[Great East Japan Earthquake] Crossroads of Faith and Culture: “Obori Otoko to Kiyohashi Onna” and the bridge to the future.part 2【Namie, Fukushima Pref.】

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3.Current Situation and Issues after the Earthquake: Inheritance of Traditional Culture and Formation of New Communities

(Photo: “Limited access’ sign in the difficult-to-return zone, Tsushima, Namie)

In 2011, unprecedented disaster hit in Namie and it was severely affected by the tsunami and the Fukushima Daiichi NPP accident, and the temple as well. It’s still 75% in a difficult-return-zone there and the current population of about 2,000 residents is about one-tenth of what it was before. The residents who supported temples and shrines were forced to leave by the evacuation orders issued for the entire town, and there are still many challenges to overcome after the disaster. Gradually, however, efforts to pass on traditional culture and form new communities have begun in many areas, and hope for the future is gradually being restored. Shinshu temples will play an important role as centers for these activities.

The two-hour symposium reminded us of the magnitude of the regional challenges posed to Namie by the disaster, and at the same time, it also reminded us of the profound impact that immigration has had on their history and culture. In particular, passing on the local culture to the next generation is an important initiative, not only for the survival of the temple, but for maintaining the local identity with an eye to the future. However, it won’t be easy to achieve both.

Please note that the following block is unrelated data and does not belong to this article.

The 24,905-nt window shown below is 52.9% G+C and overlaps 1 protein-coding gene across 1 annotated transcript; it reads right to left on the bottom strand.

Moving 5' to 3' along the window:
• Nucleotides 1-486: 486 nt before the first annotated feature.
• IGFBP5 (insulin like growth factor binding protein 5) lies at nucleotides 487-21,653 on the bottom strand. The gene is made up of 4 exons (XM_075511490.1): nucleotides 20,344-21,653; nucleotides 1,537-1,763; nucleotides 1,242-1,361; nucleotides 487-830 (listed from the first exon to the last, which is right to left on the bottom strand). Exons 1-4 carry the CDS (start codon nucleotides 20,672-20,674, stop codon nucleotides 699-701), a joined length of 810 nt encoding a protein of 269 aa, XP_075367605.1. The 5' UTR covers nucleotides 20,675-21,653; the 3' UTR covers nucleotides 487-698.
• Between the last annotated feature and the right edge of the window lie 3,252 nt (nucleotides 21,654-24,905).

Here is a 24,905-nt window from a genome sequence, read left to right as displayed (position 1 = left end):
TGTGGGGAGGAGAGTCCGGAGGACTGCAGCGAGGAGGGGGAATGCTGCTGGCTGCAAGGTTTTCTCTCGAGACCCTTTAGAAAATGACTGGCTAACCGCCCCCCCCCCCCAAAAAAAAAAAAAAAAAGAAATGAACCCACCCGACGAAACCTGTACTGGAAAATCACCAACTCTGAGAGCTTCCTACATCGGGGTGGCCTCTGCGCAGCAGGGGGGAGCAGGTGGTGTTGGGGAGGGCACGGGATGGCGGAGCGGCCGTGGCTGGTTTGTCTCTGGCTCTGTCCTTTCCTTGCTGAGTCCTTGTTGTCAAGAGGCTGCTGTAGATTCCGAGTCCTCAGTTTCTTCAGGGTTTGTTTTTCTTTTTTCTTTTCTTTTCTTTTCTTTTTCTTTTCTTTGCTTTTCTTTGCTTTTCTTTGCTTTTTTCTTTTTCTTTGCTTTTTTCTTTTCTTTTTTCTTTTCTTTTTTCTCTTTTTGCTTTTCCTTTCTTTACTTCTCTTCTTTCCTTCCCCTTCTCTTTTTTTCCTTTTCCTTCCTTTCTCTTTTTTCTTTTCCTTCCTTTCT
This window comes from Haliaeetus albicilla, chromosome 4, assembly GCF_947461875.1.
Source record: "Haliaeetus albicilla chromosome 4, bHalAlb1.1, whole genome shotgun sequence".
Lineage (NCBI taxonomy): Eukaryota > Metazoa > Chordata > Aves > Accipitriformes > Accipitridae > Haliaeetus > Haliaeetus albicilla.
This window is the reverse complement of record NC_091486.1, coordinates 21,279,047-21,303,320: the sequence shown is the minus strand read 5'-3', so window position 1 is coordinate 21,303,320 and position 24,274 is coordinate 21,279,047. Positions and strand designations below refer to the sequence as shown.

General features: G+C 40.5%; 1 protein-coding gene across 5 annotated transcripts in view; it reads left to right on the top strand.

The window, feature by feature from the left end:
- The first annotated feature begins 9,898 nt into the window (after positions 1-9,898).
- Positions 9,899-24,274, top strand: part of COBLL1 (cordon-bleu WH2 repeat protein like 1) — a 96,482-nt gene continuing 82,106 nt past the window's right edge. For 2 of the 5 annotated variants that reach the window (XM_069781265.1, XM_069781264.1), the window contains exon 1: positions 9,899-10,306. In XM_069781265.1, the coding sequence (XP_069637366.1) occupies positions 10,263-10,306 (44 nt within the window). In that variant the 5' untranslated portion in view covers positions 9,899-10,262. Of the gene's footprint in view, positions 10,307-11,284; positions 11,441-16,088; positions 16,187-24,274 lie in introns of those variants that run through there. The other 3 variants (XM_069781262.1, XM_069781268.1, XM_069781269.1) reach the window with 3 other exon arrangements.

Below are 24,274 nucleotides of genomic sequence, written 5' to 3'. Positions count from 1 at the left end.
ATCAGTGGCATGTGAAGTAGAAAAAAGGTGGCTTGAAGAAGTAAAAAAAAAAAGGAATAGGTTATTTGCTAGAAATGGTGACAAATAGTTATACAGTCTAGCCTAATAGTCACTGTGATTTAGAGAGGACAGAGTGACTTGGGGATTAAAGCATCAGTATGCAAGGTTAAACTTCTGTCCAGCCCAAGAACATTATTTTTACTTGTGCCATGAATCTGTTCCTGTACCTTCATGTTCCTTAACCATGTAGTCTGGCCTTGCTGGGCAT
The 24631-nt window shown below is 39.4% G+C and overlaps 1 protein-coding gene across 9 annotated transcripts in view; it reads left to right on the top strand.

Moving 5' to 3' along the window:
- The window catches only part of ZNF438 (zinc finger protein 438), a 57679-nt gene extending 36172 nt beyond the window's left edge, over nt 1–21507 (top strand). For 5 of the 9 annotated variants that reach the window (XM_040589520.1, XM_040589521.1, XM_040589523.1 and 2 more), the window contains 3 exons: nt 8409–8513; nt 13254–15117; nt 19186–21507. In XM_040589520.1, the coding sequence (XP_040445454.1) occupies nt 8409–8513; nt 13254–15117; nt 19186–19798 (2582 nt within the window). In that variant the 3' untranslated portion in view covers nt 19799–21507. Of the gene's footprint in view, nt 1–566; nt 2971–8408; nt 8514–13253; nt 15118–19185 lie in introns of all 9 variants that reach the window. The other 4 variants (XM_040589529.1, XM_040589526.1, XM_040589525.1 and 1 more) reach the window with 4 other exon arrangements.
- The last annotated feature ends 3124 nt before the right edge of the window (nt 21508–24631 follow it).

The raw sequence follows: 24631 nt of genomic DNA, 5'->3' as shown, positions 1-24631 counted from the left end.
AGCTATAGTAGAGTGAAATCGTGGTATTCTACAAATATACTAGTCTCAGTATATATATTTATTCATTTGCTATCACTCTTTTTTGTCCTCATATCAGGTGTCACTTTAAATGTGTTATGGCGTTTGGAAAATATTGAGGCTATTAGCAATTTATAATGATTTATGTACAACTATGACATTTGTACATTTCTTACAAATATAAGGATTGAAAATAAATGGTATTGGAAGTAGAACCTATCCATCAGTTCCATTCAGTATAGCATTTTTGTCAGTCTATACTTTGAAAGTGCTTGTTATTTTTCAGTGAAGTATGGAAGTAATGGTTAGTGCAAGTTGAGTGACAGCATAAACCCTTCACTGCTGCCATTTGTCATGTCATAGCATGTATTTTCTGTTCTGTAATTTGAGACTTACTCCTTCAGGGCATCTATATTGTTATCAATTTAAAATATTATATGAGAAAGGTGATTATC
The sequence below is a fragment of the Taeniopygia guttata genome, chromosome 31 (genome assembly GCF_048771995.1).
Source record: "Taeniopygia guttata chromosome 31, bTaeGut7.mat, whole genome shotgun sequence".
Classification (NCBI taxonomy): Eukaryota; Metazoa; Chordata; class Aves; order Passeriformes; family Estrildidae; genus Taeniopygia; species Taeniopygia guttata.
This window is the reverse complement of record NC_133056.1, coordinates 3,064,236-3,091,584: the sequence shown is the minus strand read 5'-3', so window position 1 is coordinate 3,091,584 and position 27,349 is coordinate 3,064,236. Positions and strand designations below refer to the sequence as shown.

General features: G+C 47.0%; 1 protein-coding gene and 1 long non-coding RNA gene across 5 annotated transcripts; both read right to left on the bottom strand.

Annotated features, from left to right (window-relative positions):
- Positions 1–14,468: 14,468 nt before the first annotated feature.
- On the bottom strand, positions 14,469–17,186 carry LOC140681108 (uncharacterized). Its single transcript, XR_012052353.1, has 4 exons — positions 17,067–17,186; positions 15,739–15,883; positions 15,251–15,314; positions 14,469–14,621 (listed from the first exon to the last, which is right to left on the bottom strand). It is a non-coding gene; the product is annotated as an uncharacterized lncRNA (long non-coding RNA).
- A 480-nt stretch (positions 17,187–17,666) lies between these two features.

Although the disaster and the recent aging of the population and declining birthrate have not given cause for optimism about the maintenance and survival of temples, local temples are expected to contribute to regional revitalization by passing on traditional culture and serving as a base for the formation of new communities. Learning about and taking pride in local history and culture will be a driving force for local revitalization to overcome the many challenges in revitalization process. From this perspective, temples may play an important role in the future. It is important not only to lament what was lost in the disaster and the past, but to find hope for the future.

By working together, people from different standpoints can build a better future. To keep going forward, each of us needs to think about what we can do and act accordingly. This symposium provided a valuable opportunity to think about the future of our community through the history of temples and Shinshu immigrants. With hope for the future, we can only hope for the revival of Namie.

Japanese version article





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